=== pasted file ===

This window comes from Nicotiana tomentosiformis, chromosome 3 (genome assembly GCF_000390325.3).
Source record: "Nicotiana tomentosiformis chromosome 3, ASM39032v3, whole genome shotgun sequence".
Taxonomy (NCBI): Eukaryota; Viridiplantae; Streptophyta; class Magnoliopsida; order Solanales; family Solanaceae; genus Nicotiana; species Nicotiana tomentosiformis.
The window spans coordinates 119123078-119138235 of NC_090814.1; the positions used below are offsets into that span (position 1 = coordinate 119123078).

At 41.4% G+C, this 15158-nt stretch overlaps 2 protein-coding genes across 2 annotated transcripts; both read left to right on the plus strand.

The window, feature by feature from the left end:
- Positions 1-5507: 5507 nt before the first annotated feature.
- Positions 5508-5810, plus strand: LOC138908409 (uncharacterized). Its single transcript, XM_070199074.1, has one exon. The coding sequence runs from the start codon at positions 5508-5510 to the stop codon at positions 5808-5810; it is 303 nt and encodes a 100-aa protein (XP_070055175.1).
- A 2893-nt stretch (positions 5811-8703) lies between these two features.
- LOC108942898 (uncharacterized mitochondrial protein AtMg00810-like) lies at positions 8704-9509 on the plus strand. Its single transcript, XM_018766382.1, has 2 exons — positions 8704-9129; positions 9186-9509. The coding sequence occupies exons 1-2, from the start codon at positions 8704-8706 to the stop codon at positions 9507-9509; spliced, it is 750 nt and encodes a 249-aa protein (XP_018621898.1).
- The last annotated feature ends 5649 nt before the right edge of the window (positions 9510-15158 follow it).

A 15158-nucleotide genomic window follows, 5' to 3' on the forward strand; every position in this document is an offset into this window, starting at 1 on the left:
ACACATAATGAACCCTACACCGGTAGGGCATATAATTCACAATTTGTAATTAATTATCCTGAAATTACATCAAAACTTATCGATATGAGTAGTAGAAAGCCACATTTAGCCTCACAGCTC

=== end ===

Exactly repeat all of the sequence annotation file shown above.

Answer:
This window comes from Nicotiana tomentosiformis, chromosome 3 (genome assembly GCF_000390325.3).
Source record: "Nicotiana tomentosiformis chromosome 3, ASM39032v3, whole genome shotgun sequence".
Taxonomy (NCBI): Eukaryota; Viridiplantae; Streptophyta; class Magnoliopsida; order Solanales; family Solanaceae; genus Nicotiana; species Nicotiana tomentosiformis.
The window spans coordinates 119123078-119138235 of NC_090814.1; the positions used below are offsets into that span (position 1 = coordinate 119123078).

At 41.4% G+C, this 15158-nt stretch overlaps 2 protein-coding genes across 2 annotated transcripts; both read left to right on the plus strand.

The window, feature by feature from the left end:
- Positions 1-5507: 5507 nt before the first annotated feature.
- Positions 5508-5810, plus strand: LOC138908409 (uncharacterized). Its single transcript, XM_070199074.1, has one exon. The coding sequence runs from the start codon at positions 5508-5510 to the stop codon at positions 5808-5810; it is 303 nt and encodes a 100-aa protein (XP_070055175.1).
- A 2893-nt stretch (positions 5811-8703) lies between these two features.
- LOC108942898 (uncharacterized mitochondrial protein AtMg00810-like) lies at positions 8704-9509 on the plus strand. Its single transcript, XM_018766382.1, has 2 exons — positions 8704-9129; positions 9186-9509. The coding sequence occupies exons 1-2, from the start codon at positions 8704-8706 to the stop codon at positions 9507-9509; spliced, it is 750 nt and encodes a 249-aa protein (XP_018621898.1).
- The last annotated feature ends 5649 nt before the right edge of the window (positions 9510-15158 follow it).

A 15158-nucleotide genomic window follows, 5' to 3' on the forward strand; every position in this document is an offset into this window, starting at 1 on the left:
ACACATAATGAACCCTACACCGGTAGGGCATATAATTCACAATTTGTAATTAATTATCCTGAAATTACATCAAAACTTATCGATATGAGTAGTAGAAAGCCACATTTAGCCTCACAGCTC